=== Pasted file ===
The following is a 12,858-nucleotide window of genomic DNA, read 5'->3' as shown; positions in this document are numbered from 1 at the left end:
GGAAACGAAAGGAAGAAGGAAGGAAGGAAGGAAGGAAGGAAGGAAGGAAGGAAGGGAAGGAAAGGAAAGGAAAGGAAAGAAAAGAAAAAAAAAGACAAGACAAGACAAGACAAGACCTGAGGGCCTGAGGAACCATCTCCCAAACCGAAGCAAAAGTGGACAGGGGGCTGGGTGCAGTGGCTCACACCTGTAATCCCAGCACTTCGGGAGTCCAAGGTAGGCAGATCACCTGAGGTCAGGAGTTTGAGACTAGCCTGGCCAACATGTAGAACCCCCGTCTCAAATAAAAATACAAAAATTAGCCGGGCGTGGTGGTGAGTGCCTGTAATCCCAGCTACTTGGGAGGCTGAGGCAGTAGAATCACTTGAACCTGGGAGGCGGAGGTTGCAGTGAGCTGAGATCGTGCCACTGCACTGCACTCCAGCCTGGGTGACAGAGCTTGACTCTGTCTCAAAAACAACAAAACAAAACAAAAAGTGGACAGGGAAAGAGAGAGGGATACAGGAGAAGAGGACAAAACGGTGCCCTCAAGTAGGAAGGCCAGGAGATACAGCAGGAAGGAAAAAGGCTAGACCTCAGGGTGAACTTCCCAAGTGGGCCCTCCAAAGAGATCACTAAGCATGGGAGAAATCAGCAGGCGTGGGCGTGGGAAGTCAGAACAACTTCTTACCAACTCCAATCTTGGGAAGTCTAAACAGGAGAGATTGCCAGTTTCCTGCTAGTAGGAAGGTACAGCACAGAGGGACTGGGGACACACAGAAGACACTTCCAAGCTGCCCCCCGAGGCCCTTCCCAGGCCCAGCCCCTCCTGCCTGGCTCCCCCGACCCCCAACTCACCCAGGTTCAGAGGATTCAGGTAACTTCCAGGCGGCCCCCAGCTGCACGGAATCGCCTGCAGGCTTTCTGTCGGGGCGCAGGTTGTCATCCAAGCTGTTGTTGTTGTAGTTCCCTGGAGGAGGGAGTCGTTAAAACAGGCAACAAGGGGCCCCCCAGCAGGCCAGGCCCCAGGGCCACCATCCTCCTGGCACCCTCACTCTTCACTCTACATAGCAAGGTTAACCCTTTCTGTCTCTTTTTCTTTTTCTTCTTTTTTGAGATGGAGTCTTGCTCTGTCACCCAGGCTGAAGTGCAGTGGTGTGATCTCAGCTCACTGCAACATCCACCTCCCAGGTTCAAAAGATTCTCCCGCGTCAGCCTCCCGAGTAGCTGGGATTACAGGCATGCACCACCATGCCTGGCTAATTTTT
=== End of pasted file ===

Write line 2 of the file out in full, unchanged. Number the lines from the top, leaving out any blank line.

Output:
GGAAACGAAAGGAAGAAGGAAGGAAGGAAGGAAGGAAGGAAGGAAGGAAGGAAGGGAAGGAAAGGAAAGGAAAGGAAAGAAAAGAAAAAAAAAGACAAGACAAGACAAGACAAGACCTGAGGGCCTGAGGAACCATCTCCCAAACCGAAGCAAAAGTGGACAGGGGGCTGGGTGCAGTGGCTCACACCTGTAATCCCAGCACTTCGGGAGTCCAAGGTAGGCAGATCACCTGAGGTCAGGAGTTTGAGACTAGCCTGGCCAACATGTAGAACCCCCGTCTCAAATAAAAATACAAAAATTAGCCGGGCGTGGTGGTGAGTGCCTGTAATCCCAGCTACTTGGGAGGCTGAGGCAGTAGAATCACTTGAACCTGGGAGGCGGAGGTTGCAGTGAGCTGAGATCGTGCCACTGCACTGCACTCCAGCCTGGGTGACAGAGCTTGACTCTGTCTCAAAAACAACAAAACAAAACAAAAAGTGGACAGGGAAAGAGAGAGGGATACAGGAGAAGAGGACAAAACGGTGCCCTCAAGTAGGAAGGCCAGGAGATACAGCAGGAAGGAAAAAGGCTAGACCTCAGGGTGAACTTCCCAAGTGGGCCCTCCAAAGAGATCACTAAGCATGGGAGAAATCAGCAGGCGTGGGCGTGGGAAGTCAGAACAACTTCTTACCAACTCCAATCTTGGGAAGTCTAAACAGGAGAGATTGCCAGTTTCCTGCTAGTAGGAAGGTACAGCACAGAGGGACTGGGGACACACAGAAGACACTTCCAAGCTGCCCCCCGAGGCCCTTCCCAGGCCCAGCCCCTCCTGCCTGGCTCCCCCGACCCCCAACTCACCCAGGTTCAGAGGATTCAGGTAACTTCCAGGCGGCCCCCAGCTGCACGGAATCGCCTGCAGGCTTTCTGTCGGGGCGCAGGTTGTCATCCAAGCTGTTGTTGTTGTAGTTCCCTGGAGGAGGGAGTCGTTAAAACAGGCAACAAGGGGCCCCCCAGCAGGCCAGGCCCCAGGGCCACCATCCTCCTGGCACCCTCACTCTTCACTCTACATAGCAAGGTTAACCCTTTCTGTCTCTTTTTCTTTTTCTTCTTTTTTGAGATGGAGTCTTGCTCTGTCACCCAGGCTGAAGTGCAGTGGTGTGATCTCAGCTCACTGCAACATCCACCTCCCAGGTTCAAAAGATTCTCCCGCGTCAGCCTCCCGAGTAGCTGGGATTACAGGCATGCACCACCATGCCTGGCTAATTTTT